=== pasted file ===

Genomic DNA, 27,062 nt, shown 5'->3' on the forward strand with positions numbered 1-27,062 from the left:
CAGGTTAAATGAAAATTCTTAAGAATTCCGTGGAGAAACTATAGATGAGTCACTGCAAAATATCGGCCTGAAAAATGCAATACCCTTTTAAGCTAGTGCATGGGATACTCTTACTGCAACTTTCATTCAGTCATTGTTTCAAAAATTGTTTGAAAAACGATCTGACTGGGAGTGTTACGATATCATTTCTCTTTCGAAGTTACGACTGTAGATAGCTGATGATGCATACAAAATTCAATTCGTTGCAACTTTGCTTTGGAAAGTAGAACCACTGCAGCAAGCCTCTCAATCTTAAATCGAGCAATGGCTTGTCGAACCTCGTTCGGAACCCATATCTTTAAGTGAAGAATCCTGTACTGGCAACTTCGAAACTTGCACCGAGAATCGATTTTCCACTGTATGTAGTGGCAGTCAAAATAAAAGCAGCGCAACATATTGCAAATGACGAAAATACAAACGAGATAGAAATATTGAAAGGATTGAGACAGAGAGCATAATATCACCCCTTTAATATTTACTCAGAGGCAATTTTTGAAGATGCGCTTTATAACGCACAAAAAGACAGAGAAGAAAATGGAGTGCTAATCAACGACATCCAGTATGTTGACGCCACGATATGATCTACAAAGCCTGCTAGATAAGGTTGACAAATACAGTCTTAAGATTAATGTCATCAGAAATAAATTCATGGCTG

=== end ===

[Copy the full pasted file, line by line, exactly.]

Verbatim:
Genomic DNA, 27,062 nt, shown 5'->3' on the forward strand with positions numbered 1-27,062 from the left:
CAGGTTAAATGAAAATTCTTAAGAATTCCGTGGAGAAACTATAGATGAGTCACTGCAAAATATCGGCCTGAAAAATGCAATACCCTTTTAAGCTAGTGCATGGGATACTCTTACTGCAACTTTCATTCAGTCATTGTTTCAAAAATTGTTTGAAAAACGATCTGACTGGGAGTGTTACGATATCATTTCTCTTTCGAAGTTACGACTGTAGATAGCTGATGATGCATACAAAATTCAATTCGTTGCAACTTTGCTTTGGAAAGTAGAACCACTGCAGCAAGCCTCTCAATCTTAAATCGAGCAATGGCTTGTCGAACCTCGTTCGGAACCCATATCTTTAAGTGAAGAATCCTGTACTGGCAACTTCGAAACTTGCACCGAGAATCGATTTTCCACTGTATGTAGTGGCAGTCAAAATAAAAGCAGCGCAACATATTGCAAATGACGAAAATACAAACGAGATAGAAATATTGAAAGGATTGAGACAGAGAGCATAATATCACCCCTTTAATATTTACTCAGAGGCAATTTTTGAAGATGCGCTTTATAACGCACAAAAAGACAGAGAAGAAAATGGAGTGCTAATCAACGACATCCAGTATGTTGACGCCACGATATGATCTACAAAGCCTGCTAGATAAGGTTGACAAATACAGTCTTAAGATTAATGTCATCAGAAATAAATTCATGGCTG